When giving a presentation or speech, you have to engage your audience effectively in order to truly get your point across. Unlike a written editorial or newsletter, your speech is fleeting; once you’ve said everything you set out to say, you don’t get a second chance to have your voice heard in that specific arena.

You need to make sure your audience hangs on to every word you say, from your introduction to your wrap-up. You can do so by:

1. Connecting them with each other

Picture your typical rock concert. What’s the first thing the singer says to the crowd after jumping out on stage? “Hello (insert city name here)!” Just acknowledging that he’s coherent enough to know where he is is enough for the audience to go wild and get into the show.

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It makes each individual feel as if they’re a part of something bigger. The same goes for any public speaking event. When an audience hears, “You’re all here because you care deeply about wildlife preservation,” it gives them a sense that they’re not just there to listen, but they’re there to connect with the like-minded people all around them.

2. Connect with their emotions

Speakers always try to get their audience emotionally involved in whatever topic they’re discussing. There are a variety of ways in which to do this, such as using statistics, stories, pictures or videos that really show the importance of the topic at hand.

For example, showing pictures of the aftermath of an accident related to drunk driving will certainly send a specific message to an audience of teenagers and young adults. While doing so might be emotionally nerve-racking to the crowd, it may be necessary to get your point across and engage them fully.

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3. Keep going back to the beginning

Revisit your theme throughout your presentation. Although you should give your audience the credit they deserve and know that they can follow along, linking back to your initial thesis can act as a subconscious reminder of why what you’re currently telling them is important.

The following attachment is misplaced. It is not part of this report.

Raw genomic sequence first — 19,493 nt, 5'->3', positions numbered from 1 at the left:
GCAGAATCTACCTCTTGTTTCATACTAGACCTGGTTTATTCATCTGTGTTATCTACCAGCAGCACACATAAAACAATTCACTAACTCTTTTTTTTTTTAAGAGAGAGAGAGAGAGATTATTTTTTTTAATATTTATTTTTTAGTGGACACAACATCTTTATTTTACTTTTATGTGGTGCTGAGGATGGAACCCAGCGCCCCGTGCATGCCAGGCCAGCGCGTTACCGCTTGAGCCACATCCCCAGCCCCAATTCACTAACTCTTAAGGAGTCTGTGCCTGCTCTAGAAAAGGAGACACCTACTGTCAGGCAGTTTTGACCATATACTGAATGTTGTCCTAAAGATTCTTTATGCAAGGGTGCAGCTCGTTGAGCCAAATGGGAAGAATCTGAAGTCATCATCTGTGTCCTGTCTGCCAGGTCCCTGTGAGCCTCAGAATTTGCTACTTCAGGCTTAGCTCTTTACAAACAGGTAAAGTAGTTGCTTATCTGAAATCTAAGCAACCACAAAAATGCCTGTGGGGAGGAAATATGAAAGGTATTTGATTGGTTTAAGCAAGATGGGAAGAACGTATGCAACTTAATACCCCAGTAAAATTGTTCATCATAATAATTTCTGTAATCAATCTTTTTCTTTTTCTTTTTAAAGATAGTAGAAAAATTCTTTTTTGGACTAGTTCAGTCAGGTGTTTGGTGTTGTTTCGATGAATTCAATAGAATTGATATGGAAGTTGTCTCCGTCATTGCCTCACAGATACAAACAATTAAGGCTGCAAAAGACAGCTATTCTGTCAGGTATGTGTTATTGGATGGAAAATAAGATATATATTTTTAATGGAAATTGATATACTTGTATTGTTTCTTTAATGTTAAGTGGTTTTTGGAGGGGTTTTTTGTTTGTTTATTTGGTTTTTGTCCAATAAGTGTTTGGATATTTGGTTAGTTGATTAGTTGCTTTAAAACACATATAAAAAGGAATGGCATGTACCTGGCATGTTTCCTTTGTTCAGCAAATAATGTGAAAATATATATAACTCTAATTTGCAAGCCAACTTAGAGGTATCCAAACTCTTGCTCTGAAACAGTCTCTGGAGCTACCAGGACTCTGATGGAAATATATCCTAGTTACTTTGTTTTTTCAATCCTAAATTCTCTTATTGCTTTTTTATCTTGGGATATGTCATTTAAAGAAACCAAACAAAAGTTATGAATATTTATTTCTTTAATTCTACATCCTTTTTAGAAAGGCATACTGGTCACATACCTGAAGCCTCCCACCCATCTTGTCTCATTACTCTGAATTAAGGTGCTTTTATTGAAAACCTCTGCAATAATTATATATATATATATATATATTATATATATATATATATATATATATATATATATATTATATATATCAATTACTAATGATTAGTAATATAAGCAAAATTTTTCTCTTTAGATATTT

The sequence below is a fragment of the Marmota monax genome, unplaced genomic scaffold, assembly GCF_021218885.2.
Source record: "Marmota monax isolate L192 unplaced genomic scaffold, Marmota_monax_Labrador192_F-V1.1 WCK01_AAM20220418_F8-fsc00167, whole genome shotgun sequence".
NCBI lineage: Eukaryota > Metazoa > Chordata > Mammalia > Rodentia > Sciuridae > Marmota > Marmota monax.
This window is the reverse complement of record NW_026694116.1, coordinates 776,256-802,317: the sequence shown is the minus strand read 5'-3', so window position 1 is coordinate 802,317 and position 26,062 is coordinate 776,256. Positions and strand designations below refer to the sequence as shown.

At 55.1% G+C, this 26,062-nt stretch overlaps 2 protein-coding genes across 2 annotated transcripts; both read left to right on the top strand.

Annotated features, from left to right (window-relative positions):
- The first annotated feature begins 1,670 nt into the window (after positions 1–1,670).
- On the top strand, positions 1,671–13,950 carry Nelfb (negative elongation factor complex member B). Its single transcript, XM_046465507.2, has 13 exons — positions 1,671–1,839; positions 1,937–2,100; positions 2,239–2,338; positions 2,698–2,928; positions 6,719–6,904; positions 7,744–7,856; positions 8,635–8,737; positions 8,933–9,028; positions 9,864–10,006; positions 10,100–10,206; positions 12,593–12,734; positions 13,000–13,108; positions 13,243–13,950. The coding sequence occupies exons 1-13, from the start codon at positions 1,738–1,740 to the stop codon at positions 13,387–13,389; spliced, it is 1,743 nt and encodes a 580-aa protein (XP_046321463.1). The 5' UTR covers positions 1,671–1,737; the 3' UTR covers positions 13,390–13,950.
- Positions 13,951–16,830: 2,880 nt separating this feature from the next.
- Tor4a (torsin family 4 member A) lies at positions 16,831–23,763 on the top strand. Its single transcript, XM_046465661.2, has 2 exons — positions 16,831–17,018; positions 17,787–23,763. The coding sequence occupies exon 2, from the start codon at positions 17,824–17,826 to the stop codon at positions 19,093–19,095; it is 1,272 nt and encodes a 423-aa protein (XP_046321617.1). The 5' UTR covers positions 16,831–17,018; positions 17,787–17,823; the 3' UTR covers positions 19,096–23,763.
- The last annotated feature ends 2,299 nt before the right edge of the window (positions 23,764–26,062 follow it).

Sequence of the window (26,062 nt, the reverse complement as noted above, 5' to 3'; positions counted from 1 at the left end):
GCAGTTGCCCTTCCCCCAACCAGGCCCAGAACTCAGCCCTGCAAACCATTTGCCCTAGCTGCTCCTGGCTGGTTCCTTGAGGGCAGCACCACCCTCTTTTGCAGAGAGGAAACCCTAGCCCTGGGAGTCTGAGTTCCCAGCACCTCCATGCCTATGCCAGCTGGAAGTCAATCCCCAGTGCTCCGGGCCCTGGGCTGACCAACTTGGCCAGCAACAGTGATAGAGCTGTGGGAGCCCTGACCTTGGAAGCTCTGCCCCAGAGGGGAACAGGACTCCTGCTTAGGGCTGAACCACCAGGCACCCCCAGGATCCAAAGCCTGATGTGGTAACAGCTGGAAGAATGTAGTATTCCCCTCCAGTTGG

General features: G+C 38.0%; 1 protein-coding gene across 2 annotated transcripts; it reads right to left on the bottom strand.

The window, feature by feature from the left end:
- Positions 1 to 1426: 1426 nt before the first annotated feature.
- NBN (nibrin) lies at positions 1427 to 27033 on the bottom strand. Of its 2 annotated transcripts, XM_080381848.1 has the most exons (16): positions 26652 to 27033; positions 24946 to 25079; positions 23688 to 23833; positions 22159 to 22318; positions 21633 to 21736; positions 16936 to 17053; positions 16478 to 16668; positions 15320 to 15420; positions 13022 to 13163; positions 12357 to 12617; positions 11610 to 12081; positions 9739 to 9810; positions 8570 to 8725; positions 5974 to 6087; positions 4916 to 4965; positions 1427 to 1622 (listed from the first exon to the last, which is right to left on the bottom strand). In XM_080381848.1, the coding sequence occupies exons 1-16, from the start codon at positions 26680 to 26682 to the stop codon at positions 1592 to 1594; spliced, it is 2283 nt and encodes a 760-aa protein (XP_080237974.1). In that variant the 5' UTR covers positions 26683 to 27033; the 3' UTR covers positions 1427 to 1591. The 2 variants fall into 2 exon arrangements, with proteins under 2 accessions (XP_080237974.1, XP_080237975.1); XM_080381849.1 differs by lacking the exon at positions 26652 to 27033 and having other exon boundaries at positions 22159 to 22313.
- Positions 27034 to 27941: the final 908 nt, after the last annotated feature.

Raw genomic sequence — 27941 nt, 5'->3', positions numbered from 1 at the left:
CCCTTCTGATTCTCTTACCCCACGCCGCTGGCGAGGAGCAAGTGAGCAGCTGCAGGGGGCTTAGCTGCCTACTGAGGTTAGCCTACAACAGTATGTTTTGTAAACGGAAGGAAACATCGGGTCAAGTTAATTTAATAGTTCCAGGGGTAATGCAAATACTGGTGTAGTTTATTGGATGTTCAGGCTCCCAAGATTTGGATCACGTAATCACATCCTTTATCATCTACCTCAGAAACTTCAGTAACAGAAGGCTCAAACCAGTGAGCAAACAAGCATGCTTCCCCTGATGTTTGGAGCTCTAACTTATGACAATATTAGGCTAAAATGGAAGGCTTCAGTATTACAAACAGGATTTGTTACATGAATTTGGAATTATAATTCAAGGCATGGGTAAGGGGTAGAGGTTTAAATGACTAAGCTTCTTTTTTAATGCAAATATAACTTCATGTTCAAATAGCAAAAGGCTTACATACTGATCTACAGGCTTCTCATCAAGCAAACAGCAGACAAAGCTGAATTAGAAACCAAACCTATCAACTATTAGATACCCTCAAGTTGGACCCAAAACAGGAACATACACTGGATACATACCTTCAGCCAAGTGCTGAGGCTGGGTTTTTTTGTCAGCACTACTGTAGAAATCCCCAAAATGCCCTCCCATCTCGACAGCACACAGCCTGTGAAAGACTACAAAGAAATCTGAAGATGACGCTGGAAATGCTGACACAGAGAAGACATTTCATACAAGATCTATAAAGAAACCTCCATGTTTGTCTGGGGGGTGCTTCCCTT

On the other hand, if you simply mention your theme or the point of your speech at the beginning and never mention it again, it gives your audience the impression that it’s not really that important.

4. Link to your audience’s motivation

After you’ve acknowledged your audience’s common interests in being present, discuss their motivation for being there. Be specific. Using the previous example, if your audience clearly cares about wildlife preservation, discuss what can be done to help save endangered species’ from extinction.

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Don’t just give them cold, hard facts; use the facts to make a point that they can use to better themselves or the world in some way.

5. Entertain them

While not all speeches or presentations are meant to be entertaining in a comedic way, audiences will become thoroughly engaged in anecdotes that relate to the overall theme of the speech. We discussed appealing to emotions, and that’s exactly what a speaker sets out to do when he tells a story from his past or that of a well-known historical figure.

Speakers usually tell more than one story in order to show that the first one they told isn’t simply an anomaly, and that whatever outcome they’re attempting to prove will consistently reoccur, given certain circumstances.

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6. Appeal to loyalty

Just like the musician mentioning the town he’s playing in will get the audience ready to rock, speakers need to appeal to their audience’s loyalty to their country, company, product or cause. Show them how important it is that they’re present and listening to your speech by making your words hit home to each individual.

In doing so, the members of your audience will feel as if you’re speaking directly to them while you’re addressing the entire crowd.

7. Tell them the benefits of the presentation

Early on in your presentation, you should tell your audience exactly what they’ll learn, and exactly how they’ll learn it. Don’t expect them to listen if they don’t have clear-cut information to listen for. On the other hand, if they know what to listen for, they’ll be more apt to stay engaged throughout your entire presentation so they don’t miss anything.

Featured photo credit: Flickr via farm4.staticflickr.com